wolfi: “But the near future looks very bleak – I have several acquaintances, neighbours and friends here who don’t know how to manage the next months … Some probably won’t be able to pay their electricity and gas bills – and there is no miracle in sight.”
This is why it is obscene that when the state ought to be using what room for manouver it has to protect the most vulnerable, it is instead intent on giving the very wealthy a huge handout through its proposed tax changes.

whoever
Guest

I have a suspicion that the flat tax will be temporary – the rate of 16% will remain for some, but at least one, and probably two more higher rates will be added in the next few years. The government will then point to the number of people it has brought into the ‘white’ economy as proof of the policy’s success. In addition, they are also able to use differential rates of VAT and may flirt with property taxes. However it seems that they are at least partially motivated by Social Darwinism, their love of motherland does not extent to their disadvantaged compatriots!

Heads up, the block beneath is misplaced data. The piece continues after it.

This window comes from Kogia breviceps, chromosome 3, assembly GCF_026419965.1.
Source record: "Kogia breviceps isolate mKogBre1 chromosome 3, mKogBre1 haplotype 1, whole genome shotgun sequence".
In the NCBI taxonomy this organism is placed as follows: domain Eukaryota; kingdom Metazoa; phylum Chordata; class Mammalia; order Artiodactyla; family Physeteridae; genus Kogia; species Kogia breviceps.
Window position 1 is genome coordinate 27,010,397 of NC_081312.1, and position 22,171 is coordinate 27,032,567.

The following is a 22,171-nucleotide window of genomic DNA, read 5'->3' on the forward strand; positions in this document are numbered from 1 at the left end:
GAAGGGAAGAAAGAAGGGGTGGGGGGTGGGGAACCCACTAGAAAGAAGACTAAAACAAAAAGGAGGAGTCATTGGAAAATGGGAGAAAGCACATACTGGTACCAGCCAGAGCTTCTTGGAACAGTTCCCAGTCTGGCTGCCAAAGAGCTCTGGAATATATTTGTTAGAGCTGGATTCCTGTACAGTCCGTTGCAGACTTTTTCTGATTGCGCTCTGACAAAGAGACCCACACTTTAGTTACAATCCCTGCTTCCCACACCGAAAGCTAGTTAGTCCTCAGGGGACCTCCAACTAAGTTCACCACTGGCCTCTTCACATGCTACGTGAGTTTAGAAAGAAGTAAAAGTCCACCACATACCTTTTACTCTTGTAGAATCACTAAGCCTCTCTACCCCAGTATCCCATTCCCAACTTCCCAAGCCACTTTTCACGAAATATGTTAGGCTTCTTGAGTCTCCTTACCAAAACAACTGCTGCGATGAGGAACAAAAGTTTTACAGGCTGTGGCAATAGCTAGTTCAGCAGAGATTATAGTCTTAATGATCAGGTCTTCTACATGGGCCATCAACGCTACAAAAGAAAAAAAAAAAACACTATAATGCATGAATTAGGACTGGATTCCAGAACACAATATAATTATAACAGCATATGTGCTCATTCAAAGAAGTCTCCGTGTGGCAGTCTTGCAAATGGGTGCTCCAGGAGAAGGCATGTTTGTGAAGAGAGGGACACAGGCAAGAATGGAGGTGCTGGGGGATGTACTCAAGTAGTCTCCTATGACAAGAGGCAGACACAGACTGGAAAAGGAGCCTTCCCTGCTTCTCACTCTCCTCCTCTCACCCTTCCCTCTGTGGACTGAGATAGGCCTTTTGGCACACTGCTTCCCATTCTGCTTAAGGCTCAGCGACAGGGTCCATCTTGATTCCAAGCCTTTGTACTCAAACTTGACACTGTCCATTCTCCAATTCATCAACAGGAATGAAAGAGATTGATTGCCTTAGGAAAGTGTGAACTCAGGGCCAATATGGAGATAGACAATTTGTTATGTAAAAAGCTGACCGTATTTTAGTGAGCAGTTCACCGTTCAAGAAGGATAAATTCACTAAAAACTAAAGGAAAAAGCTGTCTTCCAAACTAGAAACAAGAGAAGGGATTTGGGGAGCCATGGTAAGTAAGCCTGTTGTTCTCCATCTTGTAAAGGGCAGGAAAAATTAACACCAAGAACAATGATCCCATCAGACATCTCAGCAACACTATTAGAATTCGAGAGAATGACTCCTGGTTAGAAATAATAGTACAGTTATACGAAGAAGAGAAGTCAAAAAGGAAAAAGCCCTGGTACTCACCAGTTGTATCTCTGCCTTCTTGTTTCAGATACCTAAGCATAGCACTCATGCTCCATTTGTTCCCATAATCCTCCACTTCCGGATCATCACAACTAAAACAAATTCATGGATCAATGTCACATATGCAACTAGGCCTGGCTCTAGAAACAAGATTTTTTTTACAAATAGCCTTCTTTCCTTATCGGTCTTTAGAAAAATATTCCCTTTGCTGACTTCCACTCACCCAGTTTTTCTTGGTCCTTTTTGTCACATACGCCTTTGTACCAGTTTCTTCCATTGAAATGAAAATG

latefor
Guest

To whoever –
What???? “Social Darwinism”????
I pray to God that they are not even “PARTIALLY motivated by Social Darwinism”.
God bless us all and pray for the improvements……that is all we can do.

whoever
Guest

If there is compassion or ambition for the less wealthy within the programme of this government, I simply don’t see it.
In terms of praying, I’m sure the new Constitution will provide a sound legal basis for such an appeal to Higher Forces.
Not really reported on this blog, but there has been a recent mushrooming of strikes about the non-payment of workers – probably there are dozens of such disputes currently going on. Hungary’s future at least partially depends on the ability of these workers to demand and claim for a modicum of social justice. If their claims go unanswered, Hungary is heading for a very ugly outcome indeed – the rule of the economic jungle. And that is Social Darwinism.